Getachew Berhan Demisse, a visiting scholar at the National Drought Mitigation Center since August 2011, just returned to Ethiopia, where he will demonstrate his method for predicting drought up to four months ahead.
Getachew is using his interdisciplinary background in forestry, information technology and geographic information systems to create an object-oriented approach to modeling drought, which is the subject of his dissertation. He tested his model on historic data and found that it correctly anticipated severe droughts in Ethiopia in 1984 and in 2002.
Getachew said he has found four key attributes that explain 85 percent of the variability between dry and wet years, and adds seven more to the mix to explain up to 90 percent. The four main attributes include dynamic data -- the three-month Standardized Precipitation Index (SPI) and the Normalized Differentiated Vegetation Index (NDVI) -- and static data -- a digital elevation model and the water holding capacity of the soil. The other seven are five oceanic indices, land cover, and ecological zones. Oceanic indices are long-term fluctuations in sea surface temperatures that scientists have connected to rainfall patterns over land.
The model is designed to run each month to produce predictions for the growing season ahead, at one-month intervals into the future, up to four months out.
Getachew, a doctoral student in IT at Addis Ababa University, is working with Dr. Tsegaye Tadesse, NDMC climatologist, who is developing the Vegetation Drought Outlook (VegOut). Getachew said he has also appreciated the chance to work with Karin Callahan, NDMC GIS/Remote Sensing specialist, and others. Getachew has a bachelor's degree in forestry from the Alemaya University of Agriculture, a certificate in computer science from Ethio Computer Training, and a master's degree in GIS and Earth Observation from the International Institute for Geo-information Science and Earth Observation in The Netherlands. He is a GIS lecturer at Addis Ababa University and at HilcoE School of Computer Science and Technology.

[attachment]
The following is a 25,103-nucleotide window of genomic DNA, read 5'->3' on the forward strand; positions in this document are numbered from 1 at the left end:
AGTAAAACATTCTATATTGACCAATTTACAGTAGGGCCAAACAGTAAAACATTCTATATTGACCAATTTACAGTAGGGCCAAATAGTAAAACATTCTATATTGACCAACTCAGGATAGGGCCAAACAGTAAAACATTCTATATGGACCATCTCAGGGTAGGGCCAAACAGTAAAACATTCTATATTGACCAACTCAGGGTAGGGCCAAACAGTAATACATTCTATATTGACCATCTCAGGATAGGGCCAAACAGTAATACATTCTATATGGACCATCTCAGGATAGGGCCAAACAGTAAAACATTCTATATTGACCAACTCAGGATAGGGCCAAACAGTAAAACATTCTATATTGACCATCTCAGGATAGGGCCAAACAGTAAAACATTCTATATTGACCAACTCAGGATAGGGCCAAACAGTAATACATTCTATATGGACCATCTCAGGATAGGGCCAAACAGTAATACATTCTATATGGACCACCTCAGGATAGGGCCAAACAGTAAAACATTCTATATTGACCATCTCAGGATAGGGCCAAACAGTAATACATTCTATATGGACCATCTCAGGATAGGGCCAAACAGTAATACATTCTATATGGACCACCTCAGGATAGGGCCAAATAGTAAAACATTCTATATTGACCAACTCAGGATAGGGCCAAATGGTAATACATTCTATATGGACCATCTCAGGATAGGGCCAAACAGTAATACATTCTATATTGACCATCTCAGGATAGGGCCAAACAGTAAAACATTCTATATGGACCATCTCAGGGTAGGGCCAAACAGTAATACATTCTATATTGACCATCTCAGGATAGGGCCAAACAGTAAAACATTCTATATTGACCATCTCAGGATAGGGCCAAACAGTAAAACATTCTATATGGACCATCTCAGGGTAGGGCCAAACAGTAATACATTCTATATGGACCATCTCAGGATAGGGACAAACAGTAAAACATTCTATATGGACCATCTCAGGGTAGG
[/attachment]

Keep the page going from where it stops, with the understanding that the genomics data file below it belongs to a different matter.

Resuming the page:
During his time in the U.S., Getachew has been working with NDVI data from the National Oceanic and Atmospheric Administration and with data from USAID's Famine Early Warning System Network (FEWS NET). He said that when he returns to Ethiopia, instead of NOAA data, he will substitute data from a Meteosat Second Generation feed, available via a receiving station recently installed at his university by the European Union.
The new data feed was part of the inspiration for Getachew's research. With the meteorological satellite data coming from the feed, "It's possible to look at your environment every 15 minutes," he said. "We thought, why not use this data for drought monitoring? That's a top agenda item for us."
Development and aid agencies use drought predictions to try to reduce the effects of food insecurity in areas where people depend on subsistence agriculture for their livelihoods.
Although the data isn't new, Getachew believes he has found the signal in the noise, having identified which data is meaningful, and he is bringing it together in a way that literally presents a clearer picture of areas affected by drought. Instead of the pixelated images that come from satellite data, he uses a technique called anisotropic diffusion to show patterns more clearly.
Getachew hopes to complete his doctorate in June. He looks forward to showing the product of his research – drought prediction maps -- to FEWS NET and to the Ethiopian Disaster Prevention and Preparedness Agency, and to seeing the central component of his research validated through the peer-review process.
"This is practical, problem-solving research," Getachew said. "It's on the top of the agenda in our country."
More details at: http://go.unl.edu/bkt